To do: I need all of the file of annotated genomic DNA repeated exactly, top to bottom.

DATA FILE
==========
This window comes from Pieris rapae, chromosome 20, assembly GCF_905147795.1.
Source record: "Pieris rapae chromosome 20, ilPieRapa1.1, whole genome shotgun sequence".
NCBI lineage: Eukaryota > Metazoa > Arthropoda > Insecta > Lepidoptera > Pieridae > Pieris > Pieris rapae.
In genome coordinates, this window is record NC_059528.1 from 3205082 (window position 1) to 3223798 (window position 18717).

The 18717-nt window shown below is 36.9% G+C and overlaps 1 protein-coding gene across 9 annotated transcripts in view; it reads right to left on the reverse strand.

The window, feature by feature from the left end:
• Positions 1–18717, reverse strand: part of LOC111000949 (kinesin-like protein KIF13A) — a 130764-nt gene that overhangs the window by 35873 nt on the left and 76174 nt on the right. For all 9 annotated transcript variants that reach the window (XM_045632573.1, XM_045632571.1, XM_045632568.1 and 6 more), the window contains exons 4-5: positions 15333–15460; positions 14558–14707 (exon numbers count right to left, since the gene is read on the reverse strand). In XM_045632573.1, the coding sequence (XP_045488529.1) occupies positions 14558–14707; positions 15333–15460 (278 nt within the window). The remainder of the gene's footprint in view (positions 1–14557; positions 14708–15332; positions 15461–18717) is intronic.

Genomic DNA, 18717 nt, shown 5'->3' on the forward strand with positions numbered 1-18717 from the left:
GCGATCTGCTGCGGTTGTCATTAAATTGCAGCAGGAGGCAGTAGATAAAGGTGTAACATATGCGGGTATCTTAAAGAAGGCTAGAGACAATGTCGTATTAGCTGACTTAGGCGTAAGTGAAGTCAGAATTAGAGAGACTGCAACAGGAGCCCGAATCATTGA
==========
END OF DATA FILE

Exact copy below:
This window comes from Pieris rapae, chromosome 20, assembly GCF_905147795.1.
Source record: "Pieris rapae chromosome 20, ilPieRapa1.1, whole genome shotgun sequence".
NCBI lineage: Eukaryota > Metazoa > Arthropoda > Insecta > Lepidoptera > Pieridae > Pieris > Pieris rapae.
In genome coordinates, this window is record NC_059528.1 from 3205082 (window position 1) to 3223798 (window position 18717).

The 18717-nt window shown below is 36.9% G+C and overlaps 1 protein-coding gene across 9 annotated transcripts in view; it reads right to left on the reverse strand.

The window, feature by feature from the left end:
• Positions 1–18717, reverse strand: part of LOC111000949 (kinesin-like protein KIF13A) — a 130764-nt gene that overhangs the window by 35873 nt on the left and 76174 nt on the right. For all 9 annotated transcript variants that reach the window (XM_045632573.1, XM_045632571.1, XM_045632568.1 and 6 more), the window contains exons 4-5: positions 15333–15460; positions 14558–14707 (exon numbers count right to left, since the gene is read on the reverse strand). In XM_045632573.1, the coding sequence (XP_045488529.1) occupies positions 14558–14707; positions 15333–15460 (278 nt within the window). The remainder of the gene's footprint in view (positions 1–14557; positions 14708–15332; positions 15461–18717) is intronic.

Genomic DNA, 18717 nt, shown 5'->3' on the forward strand with positions numbered 1-18717 from the left:
GCGATCTGCTGCGGTTGTCATTAAATTGCAGCAGGAGGCAGTAGATAAAGGTGTAACATATGCGGGTATCTTAAAGAAGGCTAGAGACAATGTCGTATTAGCTGACTTAGGCGTAAGTGAAGTCAGAATTAGAGAGACTGCAACAGGAGCCCGAATCATTGA